The Houtman Abrolhos Islands are an archipelago of 122 islands off the mid-west coast of Western Australia. There are three groups, all surrounded by coral reefs:
The Abrolhos extend more than 100 km from north to south. The Geelvink Channel, which separates the Abrolhos from the mainland, is between 60 and 80 km wide.
An A Class Reserve since 1929, the Houtman Abrolhos Nature Reserve is vested with the Minister for Fisheries, for the purposes of: ‘Conservation of flora and fauna, tourism, and for purposes associated with the fishing and aquaculture industries.
All of the Abrolhos below the high water mark, including the adjoining State territorial waters, was declared a Fish Habitat Protection Area (FHPA) in 1999 for the:
conservation and protection of fish, fish breeding areas, fish fossils or the aquatic eco-system;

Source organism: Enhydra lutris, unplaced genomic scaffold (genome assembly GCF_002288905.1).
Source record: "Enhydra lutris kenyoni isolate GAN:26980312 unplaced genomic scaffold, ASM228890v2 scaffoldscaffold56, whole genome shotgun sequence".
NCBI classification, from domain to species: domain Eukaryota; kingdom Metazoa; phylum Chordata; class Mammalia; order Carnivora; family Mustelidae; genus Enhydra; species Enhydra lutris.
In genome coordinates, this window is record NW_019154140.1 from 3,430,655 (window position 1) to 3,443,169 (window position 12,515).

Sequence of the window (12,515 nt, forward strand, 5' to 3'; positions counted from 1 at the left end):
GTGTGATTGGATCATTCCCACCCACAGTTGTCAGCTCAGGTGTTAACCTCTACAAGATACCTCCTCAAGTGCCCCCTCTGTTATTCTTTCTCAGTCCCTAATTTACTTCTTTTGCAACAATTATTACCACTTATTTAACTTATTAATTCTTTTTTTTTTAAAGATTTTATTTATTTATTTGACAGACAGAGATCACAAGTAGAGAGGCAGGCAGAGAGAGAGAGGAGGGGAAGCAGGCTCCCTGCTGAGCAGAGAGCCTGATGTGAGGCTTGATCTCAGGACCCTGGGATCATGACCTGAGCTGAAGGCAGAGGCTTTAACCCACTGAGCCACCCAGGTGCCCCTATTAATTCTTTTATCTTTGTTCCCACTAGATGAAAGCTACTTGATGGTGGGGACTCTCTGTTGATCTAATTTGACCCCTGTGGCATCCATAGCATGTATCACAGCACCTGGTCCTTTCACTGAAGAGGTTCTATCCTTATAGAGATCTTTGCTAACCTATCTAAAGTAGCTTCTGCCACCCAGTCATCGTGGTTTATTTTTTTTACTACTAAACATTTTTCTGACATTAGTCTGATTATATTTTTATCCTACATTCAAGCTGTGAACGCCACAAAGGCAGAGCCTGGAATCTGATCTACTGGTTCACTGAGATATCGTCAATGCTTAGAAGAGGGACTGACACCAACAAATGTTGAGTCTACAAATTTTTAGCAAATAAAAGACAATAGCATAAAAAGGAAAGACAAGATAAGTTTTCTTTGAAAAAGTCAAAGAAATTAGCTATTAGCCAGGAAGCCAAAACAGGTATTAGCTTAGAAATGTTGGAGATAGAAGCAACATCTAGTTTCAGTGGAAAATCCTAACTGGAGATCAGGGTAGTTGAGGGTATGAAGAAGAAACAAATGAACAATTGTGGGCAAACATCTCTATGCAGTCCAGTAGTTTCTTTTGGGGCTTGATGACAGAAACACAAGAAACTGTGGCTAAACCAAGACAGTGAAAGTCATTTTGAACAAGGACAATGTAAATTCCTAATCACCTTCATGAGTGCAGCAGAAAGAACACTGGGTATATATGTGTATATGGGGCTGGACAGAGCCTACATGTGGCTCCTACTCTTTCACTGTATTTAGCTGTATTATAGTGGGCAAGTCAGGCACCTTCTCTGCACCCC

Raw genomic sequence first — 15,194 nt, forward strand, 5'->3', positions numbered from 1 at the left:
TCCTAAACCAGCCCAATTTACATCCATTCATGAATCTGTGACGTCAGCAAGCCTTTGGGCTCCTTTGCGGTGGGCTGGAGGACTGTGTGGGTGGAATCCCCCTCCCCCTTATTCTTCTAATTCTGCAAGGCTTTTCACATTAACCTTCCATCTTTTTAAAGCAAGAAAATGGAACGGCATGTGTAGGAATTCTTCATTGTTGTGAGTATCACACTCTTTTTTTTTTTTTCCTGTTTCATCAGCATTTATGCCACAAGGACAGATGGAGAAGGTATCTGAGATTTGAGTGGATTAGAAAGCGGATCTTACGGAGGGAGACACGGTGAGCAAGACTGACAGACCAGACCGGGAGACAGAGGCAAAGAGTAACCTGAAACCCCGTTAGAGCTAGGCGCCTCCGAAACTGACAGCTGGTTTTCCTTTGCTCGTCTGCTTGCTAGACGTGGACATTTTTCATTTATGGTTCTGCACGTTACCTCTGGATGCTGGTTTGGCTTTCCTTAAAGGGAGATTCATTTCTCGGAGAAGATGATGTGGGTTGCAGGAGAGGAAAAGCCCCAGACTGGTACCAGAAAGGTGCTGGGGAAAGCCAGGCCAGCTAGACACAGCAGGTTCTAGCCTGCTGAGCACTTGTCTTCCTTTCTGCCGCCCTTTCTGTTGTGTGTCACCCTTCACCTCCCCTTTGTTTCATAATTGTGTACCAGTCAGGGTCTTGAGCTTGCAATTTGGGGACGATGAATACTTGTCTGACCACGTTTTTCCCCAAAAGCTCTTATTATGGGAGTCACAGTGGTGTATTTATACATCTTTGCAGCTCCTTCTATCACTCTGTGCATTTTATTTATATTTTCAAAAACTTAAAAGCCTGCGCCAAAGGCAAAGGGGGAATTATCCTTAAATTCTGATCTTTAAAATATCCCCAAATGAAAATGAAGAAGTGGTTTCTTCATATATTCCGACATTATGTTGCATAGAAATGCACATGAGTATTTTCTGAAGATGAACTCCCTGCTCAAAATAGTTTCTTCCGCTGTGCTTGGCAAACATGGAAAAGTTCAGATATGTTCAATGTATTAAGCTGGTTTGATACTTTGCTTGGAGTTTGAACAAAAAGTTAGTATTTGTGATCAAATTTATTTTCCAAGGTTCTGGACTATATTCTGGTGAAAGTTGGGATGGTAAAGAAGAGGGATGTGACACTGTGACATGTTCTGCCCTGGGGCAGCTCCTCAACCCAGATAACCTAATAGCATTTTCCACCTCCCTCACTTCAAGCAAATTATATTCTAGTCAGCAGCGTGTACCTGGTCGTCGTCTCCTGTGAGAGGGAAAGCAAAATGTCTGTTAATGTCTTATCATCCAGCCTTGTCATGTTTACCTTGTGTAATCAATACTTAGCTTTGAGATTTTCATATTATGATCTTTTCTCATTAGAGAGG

culture and propagation of fish and experimental purposes related to that culture and propagation; or
management of fish and activities relating to the appreciation or observation of fish.
The Abrolhos is home to a diverse and unique range of plants and animals, both on land and in the water. Activities at the Abrolhos include:
There are important historical shipwrecks in Abrolhos waters dating back to the doomed Batavia 1629, with the remnants of survivors’ camps on the islands themselves.
Exploring the Houtman Abrolhos Islands provides further background information.